Several godfathers were arrested in quick succession and their assets were handed over to be used for organic farming and agroturismo. During one of my visits, I stayed in a Mafia hideout. It was very well concealed, sitting off a goat track high in the mountains, as one might expect for a hideout. Today it is rented out as a chalet to tourists. The monies earned from the rentals and sale of the organic food produced, particularly wine and olive oil, help to pay the working people decent wages. 



There were setbacks. An entire, newly-planted olive grove was set alight one night as a ‘warning’. But Ciotti retaliated, and loudly. He organised a massive campaign all across across Italy. Pop stars, young people, celebrities flew to the island and replanted the groves on camera for the various news channels. We have a clip of this also in our film. It is very uplifting to see such courage and hope.

By the time we had finished our film, I believed that the island had broken free of its chains. There are indeed many signs of growth and there are many young who have returned to work where they were born and where they can today expect to be paid a living wage and feel secure that health care will be available and that their lives are not at risk. Tourism is on the ascent. Sicily is, in my opinion, producing some of the finest olive oil in the world. And it is not just oil from one or two isolated farms. Consistently, it wins awards internationally and the farmers, the producers, are setting themselves high standards. The quantity is not enormous but it is very fine.


But history is a slow mover, and the grip of an organisation as powerful and as invasive as the Mafia does not let go easily. It takes fearlessness and tenacity to push against a system that has snaked itself in and around every sector, to build reform, to take back what has been stolen. Italy’s financial crisis (in part due to corruption) is critical. Sicilian unemployment is running at twenty per cent. This last week in and around Palermo showed me that there is still an on-going struggle to be fought. Still, I like to think that this page – one hundred and fifty years old, at least – might be turning and that before too long these islanders might be able to hold their heads high and celebrate the land wealth that is theirs and very hard won.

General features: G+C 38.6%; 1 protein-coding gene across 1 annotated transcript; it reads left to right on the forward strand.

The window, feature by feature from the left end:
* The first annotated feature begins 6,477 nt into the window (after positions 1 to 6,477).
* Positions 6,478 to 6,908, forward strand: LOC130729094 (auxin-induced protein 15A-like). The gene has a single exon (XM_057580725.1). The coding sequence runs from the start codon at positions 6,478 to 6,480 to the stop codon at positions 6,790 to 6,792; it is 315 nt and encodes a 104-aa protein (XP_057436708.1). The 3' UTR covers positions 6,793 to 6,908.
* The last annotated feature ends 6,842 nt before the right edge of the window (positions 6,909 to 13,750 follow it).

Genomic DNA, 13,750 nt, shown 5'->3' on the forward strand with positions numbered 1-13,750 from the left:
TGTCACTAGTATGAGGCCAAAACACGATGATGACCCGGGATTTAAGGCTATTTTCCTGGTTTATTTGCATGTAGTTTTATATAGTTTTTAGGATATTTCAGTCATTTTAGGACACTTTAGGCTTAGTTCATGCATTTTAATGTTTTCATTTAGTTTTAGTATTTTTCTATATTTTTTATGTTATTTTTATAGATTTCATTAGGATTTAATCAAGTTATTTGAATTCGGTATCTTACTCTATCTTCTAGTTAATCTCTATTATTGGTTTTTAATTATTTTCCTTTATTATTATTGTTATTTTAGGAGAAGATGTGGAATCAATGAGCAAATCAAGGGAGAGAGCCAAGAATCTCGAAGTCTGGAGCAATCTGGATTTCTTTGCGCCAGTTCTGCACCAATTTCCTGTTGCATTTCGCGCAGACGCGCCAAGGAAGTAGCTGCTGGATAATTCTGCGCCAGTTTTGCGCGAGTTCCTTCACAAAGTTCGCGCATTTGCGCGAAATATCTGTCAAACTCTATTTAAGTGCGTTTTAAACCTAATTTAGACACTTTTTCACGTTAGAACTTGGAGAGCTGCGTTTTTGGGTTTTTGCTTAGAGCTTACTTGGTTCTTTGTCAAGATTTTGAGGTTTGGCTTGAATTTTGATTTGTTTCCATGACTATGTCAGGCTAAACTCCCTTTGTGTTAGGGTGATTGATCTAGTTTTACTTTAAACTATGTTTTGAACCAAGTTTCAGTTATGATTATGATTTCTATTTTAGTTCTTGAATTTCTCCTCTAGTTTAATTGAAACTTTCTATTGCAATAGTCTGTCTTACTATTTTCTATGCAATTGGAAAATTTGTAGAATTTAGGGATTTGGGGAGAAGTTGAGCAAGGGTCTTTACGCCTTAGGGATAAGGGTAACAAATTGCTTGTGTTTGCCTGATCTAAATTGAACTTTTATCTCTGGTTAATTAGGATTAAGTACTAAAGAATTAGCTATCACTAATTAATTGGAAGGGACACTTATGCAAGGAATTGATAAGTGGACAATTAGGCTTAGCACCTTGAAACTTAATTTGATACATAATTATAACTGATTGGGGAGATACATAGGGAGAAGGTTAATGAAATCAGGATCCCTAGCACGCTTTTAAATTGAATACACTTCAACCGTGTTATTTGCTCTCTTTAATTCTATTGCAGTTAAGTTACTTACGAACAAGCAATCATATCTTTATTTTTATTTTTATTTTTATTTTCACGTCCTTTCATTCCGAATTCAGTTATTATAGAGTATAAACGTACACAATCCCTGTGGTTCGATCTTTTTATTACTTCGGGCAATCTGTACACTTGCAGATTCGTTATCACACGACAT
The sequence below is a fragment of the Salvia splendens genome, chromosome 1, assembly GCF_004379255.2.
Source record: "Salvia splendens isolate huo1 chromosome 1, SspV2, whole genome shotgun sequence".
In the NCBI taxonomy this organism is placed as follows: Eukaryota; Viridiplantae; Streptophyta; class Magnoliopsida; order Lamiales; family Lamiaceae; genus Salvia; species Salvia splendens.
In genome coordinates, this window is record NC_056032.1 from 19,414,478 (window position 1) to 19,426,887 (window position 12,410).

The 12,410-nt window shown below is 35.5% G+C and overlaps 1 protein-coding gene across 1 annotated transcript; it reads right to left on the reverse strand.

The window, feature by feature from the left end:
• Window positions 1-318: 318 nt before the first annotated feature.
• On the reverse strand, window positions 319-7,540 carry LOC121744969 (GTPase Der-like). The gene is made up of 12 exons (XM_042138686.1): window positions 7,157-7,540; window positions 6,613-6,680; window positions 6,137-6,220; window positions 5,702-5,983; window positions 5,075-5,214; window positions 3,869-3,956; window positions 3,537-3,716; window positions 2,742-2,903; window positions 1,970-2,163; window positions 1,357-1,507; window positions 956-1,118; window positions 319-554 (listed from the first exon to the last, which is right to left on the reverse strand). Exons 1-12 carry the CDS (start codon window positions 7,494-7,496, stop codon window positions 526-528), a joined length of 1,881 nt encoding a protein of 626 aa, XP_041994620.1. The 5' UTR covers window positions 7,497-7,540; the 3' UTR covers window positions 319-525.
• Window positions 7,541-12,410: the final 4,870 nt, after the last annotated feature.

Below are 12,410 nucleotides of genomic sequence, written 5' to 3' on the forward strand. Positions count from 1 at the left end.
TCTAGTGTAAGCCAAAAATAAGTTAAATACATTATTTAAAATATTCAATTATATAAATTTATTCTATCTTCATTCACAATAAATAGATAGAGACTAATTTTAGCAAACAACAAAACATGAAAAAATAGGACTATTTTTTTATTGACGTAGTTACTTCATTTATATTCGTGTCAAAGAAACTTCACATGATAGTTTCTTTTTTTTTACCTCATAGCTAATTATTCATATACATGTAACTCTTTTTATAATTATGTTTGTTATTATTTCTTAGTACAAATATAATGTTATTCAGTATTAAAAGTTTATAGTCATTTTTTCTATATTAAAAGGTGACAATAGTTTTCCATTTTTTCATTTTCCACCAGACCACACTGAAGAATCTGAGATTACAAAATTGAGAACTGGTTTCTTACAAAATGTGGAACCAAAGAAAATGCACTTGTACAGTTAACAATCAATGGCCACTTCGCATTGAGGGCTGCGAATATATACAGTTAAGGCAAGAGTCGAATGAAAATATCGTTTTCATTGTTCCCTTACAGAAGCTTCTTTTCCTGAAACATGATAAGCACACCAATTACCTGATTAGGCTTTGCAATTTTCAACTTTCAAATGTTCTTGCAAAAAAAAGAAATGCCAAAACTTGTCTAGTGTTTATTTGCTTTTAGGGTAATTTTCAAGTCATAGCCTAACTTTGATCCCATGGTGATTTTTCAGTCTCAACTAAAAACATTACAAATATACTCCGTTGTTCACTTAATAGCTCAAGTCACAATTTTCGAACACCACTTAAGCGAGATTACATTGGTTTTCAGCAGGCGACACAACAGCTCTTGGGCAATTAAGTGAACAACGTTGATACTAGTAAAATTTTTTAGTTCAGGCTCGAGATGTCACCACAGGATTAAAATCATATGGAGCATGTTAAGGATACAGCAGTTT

PS: The five films in The Olive Route series are available on DVD (US and international formats) at olivefarmbooks@gmail.com


Saturday, 25 October 2014

SEX AND MONEY AGAIN by Eleanor Updale

A few months ago I was on about the great 19th century cad, Henry Cust, who lived high on the hog, and is said to have left descendants in cradles all over upper-class England.  Well, it turns out that he was a mere amateur. I have just stumbled across the Master, who died in 1861, the year Cust was born. Step forward Richard Temple-Nugent-Brydges-Chandos-Grenville, otherwise known as the Second Duke of Buckingham and Chandos, born into a life of wealth and promise in 1797.

© National Portrait Gallery, London


Before inheriting his dukedom in 1839, he held a variety of titles, was MP for Buckinghamshire, was Briefly, in Peel’s second administration, Lord Privy Seal, and was awarded the Order of the Garter.  

© National Portrait Gallery, London

He was a butt of the cartoonists for his politics:


© National Portrait Gallery, London

© National Portrait Gallery, London

© National Portrait Gallery, London


Yet Richard (as we will call him for the sake of brevity) spent a great deal of time abroad, mainly collecting art treasures for his grand houses in London and elsewhere, notably the fabulous palace he inherited at Stowe.

Stowe House in the mid 19th century

By a chain of family marriages through the 18th century, and even before 1819, when he took as his own bride a Scottish heiress (Lady Mary Campbell, daughter of the Earl of Breadalbane) Richard was related to almost everyone who was anyone, including royalty back to the Plantagenets and, in the world of politics,the Pitt and Gladstone families. None of the links (even to the earlier Dukes of Buckingham and to the first Chandos dukes) was exceptionally strong, but they were very many. Richard had his elaborate lineage depicted in this grand armorial banner showing 719 quarterings of the dynasty.




His lifestyle was lavish, and founded on a talent for persuading people to lend him money.  The trouble was that he was very bad at paying it back, and the interest mounted up.  
It was no help when Queen Victoria and Prince Albert came to stay at Stowe for several days in 1845, running up yet more bills.

Queen Victoria departing from Stowe - Illustrated London News
By the 1840s, the Duke was in serious financial trouble, and In 1848 he found himself having to sell off the contents of Stowe House in one of the greatest auctions ever seen.